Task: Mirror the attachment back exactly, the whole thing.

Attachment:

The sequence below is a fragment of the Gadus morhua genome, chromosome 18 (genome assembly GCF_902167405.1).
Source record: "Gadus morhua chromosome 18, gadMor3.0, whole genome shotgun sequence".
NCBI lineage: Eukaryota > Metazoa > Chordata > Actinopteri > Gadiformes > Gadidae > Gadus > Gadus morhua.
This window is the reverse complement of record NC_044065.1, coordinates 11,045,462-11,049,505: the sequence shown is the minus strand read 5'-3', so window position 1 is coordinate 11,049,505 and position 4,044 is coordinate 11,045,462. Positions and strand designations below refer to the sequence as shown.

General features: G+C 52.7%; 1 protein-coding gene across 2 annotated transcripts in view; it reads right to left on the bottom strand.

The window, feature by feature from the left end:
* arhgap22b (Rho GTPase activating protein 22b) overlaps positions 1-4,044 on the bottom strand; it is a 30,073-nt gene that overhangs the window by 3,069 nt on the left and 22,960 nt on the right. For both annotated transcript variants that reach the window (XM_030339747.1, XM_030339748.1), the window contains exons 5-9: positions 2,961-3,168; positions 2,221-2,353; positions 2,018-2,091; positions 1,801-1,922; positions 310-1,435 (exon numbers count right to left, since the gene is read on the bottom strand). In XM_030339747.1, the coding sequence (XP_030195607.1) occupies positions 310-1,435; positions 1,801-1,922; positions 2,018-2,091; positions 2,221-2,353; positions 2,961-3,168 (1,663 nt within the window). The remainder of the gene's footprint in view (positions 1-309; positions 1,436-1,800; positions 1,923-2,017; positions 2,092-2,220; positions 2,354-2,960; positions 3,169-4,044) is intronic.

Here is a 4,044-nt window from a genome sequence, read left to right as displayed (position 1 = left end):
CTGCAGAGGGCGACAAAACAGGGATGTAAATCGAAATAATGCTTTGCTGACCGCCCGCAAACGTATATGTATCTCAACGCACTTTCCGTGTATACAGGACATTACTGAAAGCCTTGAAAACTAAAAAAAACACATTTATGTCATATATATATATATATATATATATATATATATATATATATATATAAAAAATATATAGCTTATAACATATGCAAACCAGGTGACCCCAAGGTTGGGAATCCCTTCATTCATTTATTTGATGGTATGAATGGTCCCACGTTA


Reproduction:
The sequence below is a fragment of the Gadus morhua genome, chromosome 18 (genome assembly GCF_902167405.1).
Source record: "Gadus morhua chromosome 18, gadMor3.0, whole genome shotgun sequence".
NCBI lineage: Eukaryota > Metazoa > Chordata > Actinopteri > Gadiformes > Gadidae > Gadus > Gadus morhua.
This window is the reverse complement of record NC_044065.1, coordinates 11,045,462-11,049,505: the sequence shown is the minus strand read 5'-3', so window position 1 is coordinate 11,049,505 and position 4,044 is coordinate 11,045,462. Positions and strand designations below refer to the sequence as shown.

General features: G+C 52.7%; 1 protein-coding gene across 2 annotated transcripts in view; it reads right to left on the bottom strand.

The window, feature by feature from the left end:
* arhgap22b (Rho GTPase activating protein 22b) overlaps positions 1-4,044 on the bottom strand; it is a 30,073-nt gene that overhangs the window by 3,069 nt on the left and 22,960 nt on the right. For both annotated transcript variants that reach the window (XM_030339747.1, XM_030339748.1), the window contains exons 5-9: positions 2,961-3,168; positions 2,221-2,353; positions 2,018-2,091; positions 1,801-1,922; positions 310-1,435 (exon numbers count right to left, since the gene is read on the bottom strand). In XM_030339747.1, the coding sequence (XP_030195607.1) occupies positions 310-1,435; positions 1,801-1,922; positions 2,018-2,091; positions 2,221-2,353; positions 2,961-3,168 (1,663 nt within the window). The remainder of the gene's footprint in view (positions 1-309; positions 1,436-1,800; positions 1,923-2,017; positions 2,092-2,220; positions 2,354-2,960; positions 3,169-4,044) is intronic.

Here is a 4,044-nt window from a genome sequence, read left to right as displayed (position 1 = left end):
CTGCAGAGGGCGACAAAACAGGGATGTAAATCGAAATAATGCTTTGCTGACCGCCCGCAAACGTATATGTATCTCAACGCACTTTCCGTGTATACAGGACATTACTGAAAGCCTTGAAAACTAAAAAAAACACATTTATGTCATATATATATATATATATATATATATATATATATATATATATATAAAAAATATATAGCTTATAACATATGCAAACCAGGTGACCCCAAGGTTGGGAATCCCTTCATTCATTTATTTGATGGTATGAATGGTCCCACGTTA